Founders and entrepreneurs seeking inspiration don't have to look very far. There are heroes in every industry who, whether they are known for their professional savvy or their personal philanthropy, share pearls of wisdom as they run their empires.

These six entrepreneurs share advice inspired by the entrepreneurs they admire most -- and explain how they have incorporated these wise words and actions into their own businesses.

Consider the long term.

The best entrepreneurs possess foresight on the next big thing -- and then capitalize on it. Charles Bogoian, co-founder and COO of sportswear brand Kenai Sports, applies this big-picture thinking when he's looking ahead for his business.

"I admire Jeff Bezos as a tech visionary who understood the potential of the internet before almost everyone else, but I am equally impressed with his ability to make decisions focused on long-term 'fit,'" he says. "I recently made it a practice to project the effects of important business decisions at least 1-2 years in advance; this has helped me become more levelheaded."

Find fulfillment by giving back.

Engelo Rumora, owner of real estate brokerage List'n Sell Realty, knows that success doesn't mean anything if you aren't fulfilled by it. So, what better way to achieve fulfillment than by giving some of the fruits of your labor back to the community?

"Over the years, Chuck Feeney, founder of The Atlantic Philanthropies, has anonymously given away billions of dollars. After reading his inspirational story, I identified even more with the [Tony Robbins] quote that 'success without fulfillment is the ultimate failure,'" says Rumora. "So, I went on a quest to start my own way of giving back. Last year we gave a house away to a family in need, and I pledge to give away 100 over the next 10 years."

Have fun with it.

"I love Sir Richard Branson's enthusiasm and the passion that he puts into everything. He seems like he is having so much fun and enjoying life," says Angela Ruth, co-founder of payment solution company Due. Ruth injects this same passion into her own company culture to inspire herself and her team.

"I've applied that to my own business by ensuring that every week involves fun activities that encourage the team to see what they are doing as something more than just work," she says.

Test an idea by selling it.

Sometimes you don't know how good a product is until you see how your customers respond. Scott Kacmarski, founder and president of outsourcing company Reps Direct, puts his selling skills and his new ideas to the test by reaching out to his contacts with a pitch.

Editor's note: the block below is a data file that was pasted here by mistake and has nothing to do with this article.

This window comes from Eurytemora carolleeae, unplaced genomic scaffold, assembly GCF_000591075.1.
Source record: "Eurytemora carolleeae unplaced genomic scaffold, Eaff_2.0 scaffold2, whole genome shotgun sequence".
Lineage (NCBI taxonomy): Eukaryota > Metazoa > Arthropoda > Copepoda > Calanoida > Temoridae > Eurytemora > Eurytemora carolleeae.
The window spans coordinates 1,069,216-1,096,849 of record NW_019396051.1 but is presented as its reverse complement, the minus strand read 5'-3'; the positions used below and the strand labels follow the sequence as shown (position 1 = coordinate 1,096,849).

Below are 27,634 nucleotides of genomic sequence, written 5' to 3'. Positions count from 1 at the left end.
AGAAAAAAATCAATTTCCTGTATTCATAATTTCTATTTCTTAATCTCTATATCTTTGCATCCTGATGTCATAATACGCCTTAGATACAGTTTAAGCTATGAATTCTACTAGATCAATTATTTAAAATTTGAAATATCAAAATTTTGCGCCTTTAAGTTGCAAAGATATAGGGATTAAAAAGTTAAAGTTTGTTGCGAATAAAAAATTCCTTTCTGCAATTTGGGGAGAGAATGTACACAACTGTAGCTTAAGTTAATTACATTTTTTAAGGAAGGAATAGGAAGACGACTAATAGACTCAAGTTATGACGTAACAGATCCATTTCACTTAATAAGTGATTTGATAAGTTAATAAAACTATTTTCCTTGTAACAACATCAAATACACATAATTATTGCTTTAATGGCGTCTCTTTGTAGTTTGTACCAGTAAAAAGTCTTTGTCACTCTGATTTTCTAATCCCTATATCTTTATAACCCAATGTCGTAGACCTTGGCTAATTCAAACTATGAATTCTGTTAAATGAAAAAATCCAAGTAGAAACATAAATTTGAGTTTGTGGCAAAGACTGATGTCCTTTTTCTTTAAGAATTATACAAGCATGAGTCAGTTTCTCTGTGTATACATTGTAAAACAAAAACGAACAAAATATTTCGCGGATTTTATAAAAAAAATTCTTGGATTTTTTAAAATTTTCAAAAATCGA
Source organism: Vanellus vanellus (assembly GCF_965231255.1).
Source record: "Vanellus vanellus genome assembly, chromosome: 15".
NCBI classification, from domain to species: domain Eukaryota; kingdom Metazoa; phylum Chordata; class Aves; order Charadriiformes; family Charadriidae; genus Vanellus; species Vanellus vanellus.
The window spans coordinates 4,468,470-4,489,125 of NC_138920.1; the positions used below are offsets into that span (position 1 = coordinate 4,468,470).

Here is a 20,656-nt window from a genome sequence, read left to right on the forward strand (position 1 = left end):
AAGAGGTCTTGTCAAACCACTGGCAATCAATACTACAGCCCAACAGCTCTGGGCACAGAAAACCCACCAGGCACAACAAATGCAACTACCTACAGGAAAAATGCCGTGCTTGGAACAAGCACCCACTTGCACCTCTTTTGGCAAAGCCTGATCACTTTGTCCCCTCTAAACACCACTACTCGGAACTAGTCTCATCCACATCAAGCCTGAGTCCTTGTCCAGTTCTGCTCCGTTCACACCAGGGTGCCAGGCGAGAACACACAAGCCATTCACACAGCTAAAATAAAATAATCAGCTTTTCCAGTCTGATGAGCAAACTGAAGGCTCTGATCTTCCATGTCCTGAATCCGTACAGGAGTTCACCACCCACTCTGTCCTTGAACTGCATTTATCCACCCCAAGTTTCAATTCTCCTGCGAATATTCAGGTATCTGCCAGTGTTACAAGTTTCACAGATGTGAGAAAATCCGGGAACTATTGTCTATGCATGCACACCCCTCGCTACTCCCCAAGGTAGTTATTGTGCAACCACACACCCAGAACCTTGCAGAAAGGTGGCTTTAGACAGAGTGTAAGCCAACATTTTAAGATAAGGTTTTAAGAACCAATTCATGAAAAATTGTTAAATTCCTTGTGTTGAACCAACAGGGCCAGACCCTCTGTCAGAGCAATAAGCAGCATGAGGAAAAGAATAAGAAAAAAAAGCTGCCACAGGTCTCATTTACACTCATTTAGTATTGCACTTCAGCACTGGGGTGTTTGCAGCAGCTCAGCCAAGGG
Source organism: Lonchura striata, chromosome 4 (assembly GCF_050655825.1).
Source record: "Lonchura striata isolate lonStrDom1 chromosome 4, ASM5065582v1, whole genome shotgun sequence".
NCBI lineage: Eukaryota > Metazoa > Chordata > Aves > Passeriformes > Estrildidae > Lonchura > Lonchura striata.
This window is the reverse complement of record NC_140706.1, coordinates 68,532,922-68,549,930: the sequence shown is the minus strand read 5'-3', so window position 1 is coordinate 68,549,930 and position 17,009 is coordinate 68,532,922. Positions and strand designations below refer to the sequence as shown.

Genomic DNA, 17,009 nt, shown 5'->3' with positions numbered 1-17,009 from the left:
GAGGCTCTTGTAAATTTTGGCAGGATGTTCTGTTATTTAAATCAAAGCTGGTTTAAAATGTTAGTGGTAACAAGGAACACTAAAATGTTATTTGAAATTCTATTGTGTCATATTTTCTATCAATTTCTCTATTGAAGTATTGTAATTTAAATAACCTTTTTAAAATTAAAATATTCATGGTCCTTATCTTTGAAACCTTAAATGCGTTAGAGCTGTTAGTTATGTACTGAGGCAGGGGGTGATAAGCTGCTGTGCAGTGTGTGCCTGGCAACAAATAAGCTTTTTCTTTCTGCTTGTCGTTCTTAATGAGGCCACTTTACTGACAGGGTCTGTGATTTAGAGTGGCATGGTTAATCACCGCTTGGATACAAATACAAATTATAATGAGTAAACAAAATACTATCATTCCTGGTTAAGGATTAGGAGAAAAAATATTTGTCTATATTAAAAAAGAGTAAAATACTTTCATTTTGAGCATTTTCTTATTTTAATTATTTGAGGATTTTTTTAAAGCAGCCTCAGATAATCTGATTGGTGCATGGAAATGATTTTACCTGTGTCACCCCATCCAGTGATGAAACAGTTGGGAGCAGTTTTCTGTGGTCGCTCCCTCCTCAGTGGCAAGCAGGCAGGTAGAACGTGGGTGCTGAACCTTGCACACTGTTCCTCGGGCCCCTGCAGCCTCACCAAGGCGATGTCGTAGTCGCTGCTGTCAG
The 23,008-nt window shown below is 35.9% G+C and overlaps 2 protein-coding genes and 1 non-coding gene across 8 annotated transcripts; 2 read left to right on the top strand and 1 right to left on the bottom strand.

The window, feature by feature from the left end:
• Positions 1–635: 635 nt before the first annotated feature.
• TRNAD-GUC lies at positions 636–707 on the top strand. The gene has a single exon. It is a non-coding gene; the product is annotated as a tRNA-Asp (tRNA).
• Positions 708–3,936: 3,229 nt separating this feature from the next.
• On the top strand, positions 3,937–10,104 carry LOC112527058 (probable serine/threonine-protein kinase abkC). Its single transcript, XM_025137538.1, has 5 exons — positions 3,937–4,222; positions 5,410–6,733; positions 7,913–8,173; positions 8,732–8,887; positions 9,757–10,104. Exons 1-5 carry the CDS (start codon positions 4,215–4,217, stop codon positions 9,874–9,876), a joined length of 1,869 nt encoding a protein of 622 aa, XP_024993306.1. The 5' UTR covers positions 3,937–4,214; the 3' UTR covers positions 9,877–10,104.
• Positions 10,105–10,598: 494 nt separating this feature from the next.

"I admire Mark Cuban because he went from starting a tech company to owning an NBA team. I also love his business philosophy of getting out there and trying to sell your product if you want to know how good it is," he says. "When I am trying to validate an idea, I simply contact people and try to sell it to them to see if I have something worth pursuing."

Remember that your customers are people.

Krish Chopra, partner at nurse practitioner placement service Nurse Practitioner Clinical Rotations, always keeps the most important business component in mind: the people. This requires thinking beyond just their business needs.

"Simon Sinek said: '100% of customers are people. 100% of employees are people. If you don't understand people, you don't understand business.' I remember listening to this advice when my most recent venture was gaining traction," says Chopra. "It helped me realize that we need to put the emotional needs of our customers first and be in the 'we have your back' business."

Keep at it until you master it.

"When I first started out, I would try a strategy for a month, assume it wasn't working and move on to the next thing. A year had passed and I got nowhere," says Ajay Paghdal, founder of link-building outreach site OutreachMama. But, as he learned, the key was putting in consistent effort.

"Neil Patel is the co-founder of several companies, including Kissmetrics and Crazy Egg. One of his keys to success is consistency," says Paghdal. "When I decided to master one thing for six months, I finally had success. Patel was the inspiration for this."